The Cage of Zeus by Sayuri Ueda gives us a not-too-distant future of human exploration and habitation of our solar system, where an experimental project in the Jupiter System has engineered the Rounds: humans with ‘both’ sex organs whose gender is neither male nor female.
The reasoning for this is given early:
“To resolve the issues raised by gender differences... We’re incapable of eliminating the conflicts stemming from the differences in the sexes. And that’s only natural. Our physiology is different. So are our hormonal cycles. There’s no way to understand the other completely... But now as we’ve left the tiny confines of the solar system and are attempting to embark on a journey into the dark expanse, we can’t afford to quibble over such trifling matters. Which is why we should dispense with the problems that can be resolved by reinventing the body. A society where we are all equals, where only individual differences exist.”
The English translation uses Spivak pronouns for the Rounds, which is very pleasing. (A note at the beginning says that in the original Japanese, it was linguistically easier for the author to avoid gendered pronouns at all.)
I’m also rather fond of the idea that we must resolve binary gender conflicts before we can go further into space, but The Cage of Zeus is not exactly proposing that.
The central problem is the nature of the Rounds: people who are non-binary because of their genitals. The Cage of Zeus seeks in some small places to undermine this correlation. In rare cases, a Round will not identify as non-binary—but this means they undergo surgery to remove the genital they don’t want and live outside the Round community on the space station Jupiter-I as either a man or a woman. Once again, gender and genitals are inextricably linked.
Among the Monaurals (the other humans), it is said that: “The individual’s choice to change one’s gender however many times and to marry someone of any gender was now protected by law.” This is positive, and avoids a situation where Rounds are the only non-binary people in existence, but the wording is a bit troubling: it’s not necessarily ‘gender’ that must change. Consider the many trans* people whose gender is binary. Their gender never changes, only their body. Still, it’s good to see a future where legislation is improving.
In the many conversations in The Cage of Zeus about gender, the Rounds and Monaurals return again and again to an inseparable relationship between gender and body. It is argued that men cannot understand pregnancy while women cannot understand men’s bodies, and that this lies at the heart of the inevitable conflicts between men and women. The Rounds escape this:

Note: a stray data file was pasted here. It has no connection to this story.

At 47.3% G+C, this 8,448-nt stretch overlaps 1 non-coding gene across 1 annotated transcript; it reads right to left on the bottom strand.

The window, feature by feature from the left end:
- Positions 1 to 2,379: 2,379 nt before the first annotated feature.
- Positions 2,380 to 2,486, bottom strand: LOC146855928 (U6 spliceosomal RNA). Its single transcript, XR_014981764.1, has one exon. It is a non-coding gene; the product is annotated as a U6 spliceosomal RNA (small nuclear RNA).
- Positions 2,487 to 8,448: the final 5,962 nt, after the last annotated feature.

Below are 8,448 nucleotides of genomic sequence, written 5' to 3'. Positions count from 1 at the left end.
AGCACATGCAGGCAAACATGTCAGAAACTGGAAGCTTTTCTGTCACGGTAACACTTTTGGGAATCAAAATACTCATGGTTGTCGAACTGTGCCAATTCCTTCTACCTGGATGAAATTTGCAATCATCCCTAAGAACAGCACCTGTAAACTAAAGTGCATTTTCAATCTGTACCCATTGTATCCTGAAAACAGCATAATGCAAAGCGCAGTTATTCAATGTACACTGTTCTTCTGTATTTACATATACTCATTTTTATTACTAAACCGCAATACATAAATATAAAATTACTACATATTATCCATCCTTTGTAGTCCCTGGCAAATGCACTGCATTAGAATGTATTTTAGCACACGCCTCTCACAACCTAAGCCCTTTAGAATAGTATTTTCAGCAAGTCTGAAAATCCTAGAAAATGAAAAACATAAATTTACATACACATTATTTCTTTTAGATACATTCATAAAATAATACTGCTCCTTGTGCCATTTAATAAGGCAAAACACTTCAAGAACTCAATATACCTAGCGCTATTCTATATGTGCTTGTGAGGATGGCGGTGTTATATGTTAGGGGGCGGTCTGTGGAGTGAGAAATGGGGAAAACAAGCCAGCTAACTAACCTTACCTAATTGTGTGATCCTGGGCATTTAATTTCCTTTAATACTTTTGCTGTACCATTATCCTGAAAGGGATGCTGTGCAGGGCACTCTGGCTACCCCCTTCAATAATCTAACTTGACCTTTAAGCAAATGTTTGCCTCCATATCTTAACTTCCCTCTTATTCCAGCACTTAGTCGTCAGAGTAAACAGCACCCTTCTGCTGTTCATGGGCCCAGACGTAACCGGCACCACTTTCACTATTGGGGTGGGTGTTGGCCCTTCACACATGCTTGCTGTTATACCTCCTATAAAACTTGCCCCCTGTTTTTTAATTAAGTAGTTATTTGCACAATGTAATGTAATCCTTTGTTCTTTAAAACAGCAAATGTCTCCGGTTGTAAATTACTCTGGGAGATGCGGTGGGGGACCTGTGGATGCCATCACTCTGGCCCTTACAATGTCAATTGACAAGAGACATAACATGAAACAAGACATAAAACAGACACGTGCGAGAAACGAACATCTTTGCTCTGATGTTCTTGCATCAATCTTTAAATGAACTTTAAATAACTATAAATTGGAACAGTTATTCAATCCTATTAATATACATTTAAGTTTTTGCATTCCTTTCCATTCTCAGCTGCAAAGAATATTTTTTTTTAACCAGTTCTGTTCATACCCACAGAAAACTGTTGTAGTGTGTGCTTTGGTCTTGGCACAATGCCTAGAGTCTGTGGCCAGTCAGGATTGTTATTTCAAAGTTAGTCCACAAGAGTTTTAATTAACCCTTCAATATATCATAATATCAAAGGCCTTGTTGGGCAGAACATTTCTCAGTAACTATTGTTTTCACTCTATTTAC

“One Round was capable of knowing what it was like to both impregnate and be impregnated. Not just for a limited period but for a lifetime. That alone was enough to transform the worldview of the Round.”
This observation recurs just over twenty pages later:
“You’re restricted by one sex and possess the reproductive organs of only one sex. How does that affect the way your mind operates?”
To present reproduction as the defining human experience is deeply flawed. It is just one of many acts that some—but not all—humans engage in, with differing levels of significance—and childbearing does not define a gender. We are more complex than this.
The rigidity of this approach to gender leads to a sharp dividing line between Rounds and Monaurals. The thread running through The Cage of Zeus is the inevitability of that division: of uncertainty, confusion and hatred on the part of other humans. Arino, a Monaural guard, asks about “The feeling of complete loss when you lay eyes on a Round? That desire to know more about them, to have an accurate understanding of who they are?” This curiosity is later taken to its violent conclusion by another Monaural, Karina, who rapes Fortia, exploring eir genital configuration while doing so.
Violence drives the plot of The Cage of Zeus, in which Jupiter-I faces a terrorist attack designed to kill all the Rounds. The Rounds react to the threats (and realities) of violence with a separatist outlook. Early on, Fortia tells one of the guards sent to Jupiter-I to defend the Rounds: “We don’t need Monaurals to understand us. All you need to know is that we exist on Jupiter-I.” The Rounds’ purpose is one that almost all Rounds are very keen to carry out: exploring space without other humans holding them back and hating them.
Separatism is a sympathetic stance in the face of such violence, but its necessity speaks to the pessimism in The Cage of Zeus: humans are unaccepting of gender variance, perhaps indefinitely.
That pessimism is not a problem. I understand it. It’s provocative: we should be better than this, but we’re not, and that’s why the Rounds will eventually leave the rest of humanity and go into space. The dependence on flawed ideas—that genitals define gender, that the only escape from binary gender conflicts is to create new humans with a new genital configuration—is where it fails.
The Cage of Zeus does not propose a truly post-binary future to human space exploration. It creates a flawed addition to—a separation from—the rigid structure, but where does it leave non-binary Monaurals? Where does it leave the possibility of that structure being dismantled from the inside by people of all genders?
I enjoyed the questions The Cage of Zeus set to the future of space exploration and the treatment of gender. The answers, less so.
Alex Dally MacFarlane is a writer, editor and historian. Her science fiction has appeared (or is forthcoming) in Clarkesworld, The Other Half of the Sky, Gigantic Worlds, Solaris Rising 3 and The Year’s Best Science Fiction & Fantasy: 2014. She is the editor of Aliens: Recent Encounters (2013) and The Mammoth Book of SF Stories by Women (forthcoming in late 2014).